- Rate of Tuition Increases Is Up
- Education Department focuses on state role in cost increases in annual lists
- The Spending Side of the Equation
- Incoming student characteristics determine graduation rates, studies find
- White House's new scorecard oversimplifies institutions, liberal arts advocates say
No Free Lunch
Few things get lawmakers or other critics of higher education going like low graduation rates. Parents want to feel that if they write four years (or five years...) of tuition checks, Johnny will have earned a degree. The Spellings Commission was but the latest to castigate colleges for their low graduation rates -- and the panel called for more information about graduation rates to be published, for more data to be collected, and for colleges to be held more accountable for their ability to get students in and out in reasonable amounts of time.
Accompanying all of this were plenty of suggestions that colleges with low graduation rates were wasting the taxpayers' and parents' money -- and lots of rhetoric attacking colleges for always asking for more money.
Given that the education secretary and her panel have frequently said they want more data to inform decisions, they may be interested in the findings of a University of Minnesota professor who recently examined a variety of factors about graduation rates at public four-year institutions. It turns out that there is a single variable that can predict whether graduation rates are going to increase or decrease: the pattern of state appropriations.
In "Does Public Funding for Higher Education Matter?" Liang Zhang, an assistant professor of higher education, answers with an emphatic Yes. The paper was just released by the Cornell Higher Education Research Institute, where Zhang is a faculty associate.
The results will not surprise leaders of public colleges, who have said for years that state appropriation levels affect all kinds of things that help or hinder prompt graduation: tuition rates, numbers of course sections, budgets for academic support services, use of adjuncts vs. tenure-track professors with office hours, etc. But when college officials make these points, they have frequently been told that while they think those are the factors, institutional efficiency might well be at play and money may not be the driving factor.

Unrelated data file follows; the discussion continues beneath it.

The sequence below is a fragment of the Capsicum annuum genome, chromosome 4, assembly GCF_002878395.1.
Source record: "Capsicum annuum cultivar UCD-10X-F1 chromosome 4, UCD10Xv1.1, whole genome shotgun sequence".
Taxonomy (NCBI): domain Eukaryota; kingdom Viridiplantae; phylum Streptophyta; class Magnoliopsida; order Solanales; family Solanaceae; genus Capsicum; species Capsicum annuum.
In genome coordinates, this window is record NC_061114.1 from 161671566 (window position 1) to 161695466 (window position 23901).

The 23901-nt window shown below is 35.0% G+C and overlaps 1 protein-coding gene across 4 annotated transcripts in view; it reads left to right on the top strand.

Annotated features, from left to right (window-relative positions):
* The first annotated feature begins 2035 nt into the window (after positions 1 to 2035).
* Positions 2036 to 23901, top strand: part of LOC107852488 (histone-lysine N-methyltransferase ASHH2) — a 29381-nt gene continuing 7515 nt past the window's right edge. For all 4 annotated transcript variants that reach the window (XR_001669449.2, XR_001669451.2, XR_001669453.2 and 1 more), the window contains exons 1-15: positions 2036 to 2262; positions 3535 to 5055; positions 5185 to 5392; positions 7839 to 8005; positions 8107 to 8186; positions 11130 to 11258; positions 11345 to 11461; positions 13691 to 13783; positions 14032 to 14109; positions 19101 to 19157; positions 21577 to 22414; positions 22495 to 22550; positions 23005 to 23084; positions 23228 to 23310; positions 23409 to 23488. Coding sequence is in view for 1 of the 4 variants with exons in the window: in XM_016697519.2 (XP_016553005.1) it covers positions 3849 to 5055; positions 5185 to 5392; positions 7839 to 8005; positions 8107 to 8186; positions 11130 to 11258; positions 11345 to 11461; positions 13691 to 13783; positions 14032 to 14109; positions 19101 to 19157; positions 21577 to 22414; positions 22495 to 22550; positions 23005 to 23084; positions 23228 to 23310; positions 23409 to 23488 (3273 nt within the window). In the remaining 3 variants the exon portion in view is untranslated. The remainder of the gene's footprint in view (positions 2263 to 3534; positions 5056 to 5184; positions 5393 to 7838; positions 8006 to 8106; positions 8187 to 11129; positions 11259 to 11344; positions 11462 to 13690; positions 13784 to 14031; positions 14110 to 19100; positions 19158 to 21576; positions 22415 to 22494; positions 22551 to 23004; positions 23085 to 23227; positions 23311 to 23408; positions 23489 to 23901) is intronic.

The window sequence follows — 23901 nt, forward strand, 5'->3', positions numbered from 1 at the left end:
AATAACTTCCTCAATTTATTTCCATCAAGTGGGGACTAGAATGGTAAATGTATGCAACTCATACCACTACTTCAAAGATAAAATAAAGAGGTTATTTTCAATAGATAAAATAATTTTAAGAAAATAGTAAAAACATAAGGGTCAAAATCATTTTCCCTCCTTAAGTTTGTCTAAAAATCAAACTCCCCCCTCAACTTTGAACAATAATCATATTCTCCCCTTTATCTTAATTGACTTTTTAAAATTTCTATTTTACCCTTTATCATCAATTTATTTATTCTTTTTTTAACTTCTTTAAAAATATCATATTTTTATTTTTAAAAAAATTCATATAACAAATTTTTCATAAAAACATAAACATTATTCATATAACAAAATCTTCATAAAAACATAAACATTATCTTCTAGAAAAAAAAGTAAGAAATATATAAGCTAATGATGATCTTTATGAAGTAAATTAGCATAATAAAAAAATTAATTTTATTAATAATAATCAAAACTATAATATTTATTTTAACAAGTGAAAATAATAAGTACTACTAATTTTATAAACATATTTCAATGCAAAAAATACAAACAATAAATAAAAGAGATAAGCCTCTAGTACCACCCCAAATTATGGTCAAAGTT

Individual institutions have looked at their data, of course, and there have been some broader studies. But Zhang writes that he designed his study to deal with criticisms of previous studies. For example, rather than studying tuition either at point of enrollment or after six years, he examined it during the first four years after enrollment. He also controlled for any number of factors: institution type, percentage of students with high SAT scores, percentage of students who live on campus, percentages of male, minority or disadvantaged students, percentages of full-time students.
While the starting and ending points for graduation rates differed for different groups, and the extent of the impact varied, Zhang found in his national sample that state appropriations trumped all factors and affected all groups and types of institutions. An increase of $1,000 in FTE state appropriation will result in a one percentage point increase in graduation rates. The report does not suggest that other factors aren't at play either (although many of the strategies public colleges use do in fact cost money). But it says that those who suggest that smart policies can turn things around without additional money don't have data to back them up.
Writes Zhang: "Simply put, there is no such thing as a free lunch when it comes to graduation rates at public higher education institutions."
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